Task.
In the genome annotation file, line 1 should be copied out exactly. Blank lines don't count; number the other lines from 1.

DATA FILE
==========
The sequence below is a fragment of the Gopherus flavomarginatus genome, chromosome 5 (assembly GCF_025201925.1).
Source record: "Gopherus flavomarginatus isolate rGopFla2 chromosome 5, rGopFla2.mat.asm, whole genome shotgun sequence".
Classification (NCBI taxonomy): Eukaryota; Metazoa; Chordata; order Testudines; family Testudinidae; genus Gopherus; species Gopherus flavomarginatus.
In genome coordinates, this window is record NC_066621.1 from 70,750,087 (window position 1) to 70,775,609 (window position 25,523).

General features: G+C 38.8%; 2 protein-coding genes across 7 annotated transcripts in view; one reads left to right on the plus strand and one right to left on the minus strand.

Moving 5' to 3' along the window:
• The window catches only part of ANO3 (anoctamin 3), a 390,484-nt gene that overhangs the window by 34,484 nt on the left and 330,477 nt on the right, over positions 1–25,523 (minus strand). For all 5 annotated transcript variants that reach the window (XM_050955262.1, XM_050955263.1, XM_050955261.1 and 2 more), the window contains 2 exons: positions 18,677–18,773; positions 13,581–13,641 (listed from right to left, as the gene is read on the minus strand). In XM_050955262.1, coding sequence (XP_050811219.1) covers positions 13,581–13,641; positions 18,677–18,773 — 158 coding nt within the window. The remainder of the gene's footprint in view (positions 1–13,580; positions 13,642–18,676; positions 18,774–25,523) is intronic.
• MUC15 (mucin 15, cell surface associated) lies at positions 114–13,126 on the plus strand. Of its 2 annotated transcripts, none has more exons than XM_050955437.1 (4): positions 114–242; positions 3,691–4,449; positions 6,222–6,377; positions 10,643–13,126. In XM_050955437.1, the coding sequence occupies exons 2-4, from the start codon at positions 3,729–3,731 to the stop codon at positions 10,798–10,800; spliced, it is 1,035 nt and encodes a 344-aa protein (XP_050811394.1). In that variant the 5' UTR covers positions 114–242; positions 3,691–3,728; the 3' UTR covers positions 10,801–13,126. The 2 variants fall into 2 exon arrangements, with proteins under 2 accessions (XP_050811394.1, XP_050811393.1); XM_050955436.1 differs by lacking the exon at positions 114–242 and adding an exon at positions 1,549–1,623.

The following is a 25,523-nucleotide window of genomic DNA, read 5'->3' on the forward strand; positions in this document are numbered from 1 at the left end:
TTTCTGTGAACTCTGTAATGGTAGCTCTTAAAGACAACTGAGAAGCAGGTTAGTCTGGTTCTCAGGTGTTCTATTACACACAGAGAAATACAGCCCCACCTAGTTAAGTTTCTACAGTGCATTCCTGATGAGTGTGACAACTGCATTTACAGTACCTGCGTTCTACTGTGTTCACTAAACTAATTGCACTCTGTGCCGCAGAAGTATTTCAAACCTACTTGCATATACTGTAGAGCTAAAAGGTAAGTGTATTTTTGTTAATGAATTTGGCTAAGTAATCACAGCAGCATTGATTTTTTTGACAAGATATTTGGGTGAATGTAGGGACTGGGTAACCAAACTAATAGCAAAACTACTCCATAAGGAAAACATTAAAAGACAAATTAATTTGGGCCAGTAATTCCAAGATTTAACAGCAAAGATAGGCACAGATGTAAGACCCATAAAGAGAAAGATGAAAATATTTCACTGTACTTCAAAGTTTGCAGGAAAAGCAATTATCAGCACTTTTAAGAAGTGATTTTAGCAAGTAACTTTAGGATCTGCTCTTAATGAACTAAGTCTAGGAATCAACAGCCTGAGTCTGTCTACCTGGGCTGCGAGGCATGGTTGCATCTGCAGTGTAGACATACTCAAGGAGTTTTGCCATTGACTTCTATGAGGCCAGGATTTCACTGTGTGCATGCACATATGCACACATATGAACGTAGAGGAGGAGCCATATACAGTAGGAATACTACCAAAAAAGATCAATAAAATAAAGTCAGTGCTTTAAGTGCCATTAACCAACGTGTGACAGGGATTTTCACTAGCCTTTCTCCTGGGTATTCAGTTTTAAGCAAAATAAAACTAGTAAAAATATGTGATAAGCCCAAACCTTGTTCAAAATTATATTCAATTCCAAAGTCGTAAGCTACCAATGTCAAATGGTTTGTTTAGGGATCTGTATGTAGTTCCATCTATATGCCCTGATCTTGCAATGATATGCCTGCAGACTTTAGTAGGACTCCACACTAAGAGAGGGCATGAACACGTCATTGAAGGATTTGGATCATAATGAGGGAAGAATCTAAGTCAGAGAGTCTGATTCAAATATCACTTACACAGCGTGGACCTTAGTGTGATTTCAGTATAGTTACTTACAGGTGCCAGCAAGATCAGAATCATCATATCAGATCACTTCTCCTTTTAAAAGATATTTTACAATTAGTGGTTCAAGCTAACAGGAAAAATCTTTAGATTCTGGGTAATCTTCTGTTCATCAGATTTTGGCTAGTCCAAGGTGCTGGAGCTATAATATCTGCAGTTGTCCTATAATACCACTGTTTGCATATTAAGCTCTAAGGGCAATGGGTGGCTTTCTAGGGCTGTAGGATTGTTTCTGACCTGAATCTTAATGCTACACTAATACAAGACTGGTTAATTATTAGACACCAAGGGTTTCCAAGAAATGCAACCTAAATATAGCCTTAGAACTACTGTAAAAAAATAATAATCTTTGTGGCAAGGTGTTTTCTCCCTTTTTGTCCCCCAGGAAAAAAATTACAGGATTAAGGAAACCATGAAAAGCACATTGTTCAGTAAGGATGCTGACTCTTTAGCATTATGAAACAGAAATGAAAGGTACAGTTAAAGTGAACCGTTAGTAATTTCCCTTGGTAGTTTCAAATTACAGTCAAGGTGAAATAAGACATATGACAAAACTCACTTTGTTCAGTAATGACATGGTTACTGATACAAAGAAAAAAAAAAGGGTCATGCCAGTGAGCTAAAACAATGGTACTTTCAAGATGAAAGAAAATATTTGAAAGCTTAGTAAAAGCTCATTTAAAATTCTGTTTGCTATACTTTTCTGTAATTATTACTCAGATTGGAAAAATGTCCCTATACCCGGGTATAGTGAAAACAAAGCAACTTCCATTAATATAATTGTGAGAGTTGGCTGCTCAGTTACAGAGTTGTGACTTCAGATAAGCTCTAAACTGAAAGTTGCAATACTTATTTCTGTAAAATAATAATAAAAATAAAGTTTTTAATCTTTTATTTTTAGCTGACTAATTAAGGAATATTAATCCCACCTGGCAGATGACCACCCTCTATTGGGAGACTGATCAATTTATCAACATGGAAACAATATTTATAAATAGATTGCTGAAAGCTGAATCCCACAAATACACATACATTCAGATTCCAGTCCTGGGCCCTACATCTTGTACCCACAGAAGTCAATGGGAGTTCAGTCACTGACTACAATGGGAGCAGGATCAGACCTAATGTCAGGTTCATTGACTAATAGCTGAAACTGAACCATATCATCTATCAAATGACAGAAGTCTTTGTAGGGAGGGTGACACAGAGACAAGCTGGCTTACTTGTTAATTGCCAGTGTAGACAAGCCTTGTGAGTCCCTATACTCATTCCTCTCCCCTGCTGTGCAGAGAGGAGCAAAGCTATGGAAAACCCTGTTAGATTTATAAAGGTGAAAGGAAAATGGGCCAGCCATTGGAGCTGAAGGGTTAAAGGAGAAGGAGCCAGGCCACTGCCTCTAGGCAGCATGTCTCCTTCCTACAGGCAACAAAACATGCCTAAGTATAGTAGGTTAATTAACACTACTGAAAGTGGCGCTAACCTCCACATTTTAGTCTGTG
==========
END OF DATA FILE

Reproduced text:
The sequence below is a fragment of the Gopherus flavomarginatus genome, chromosome 5 (assembly GCF_025201925.1).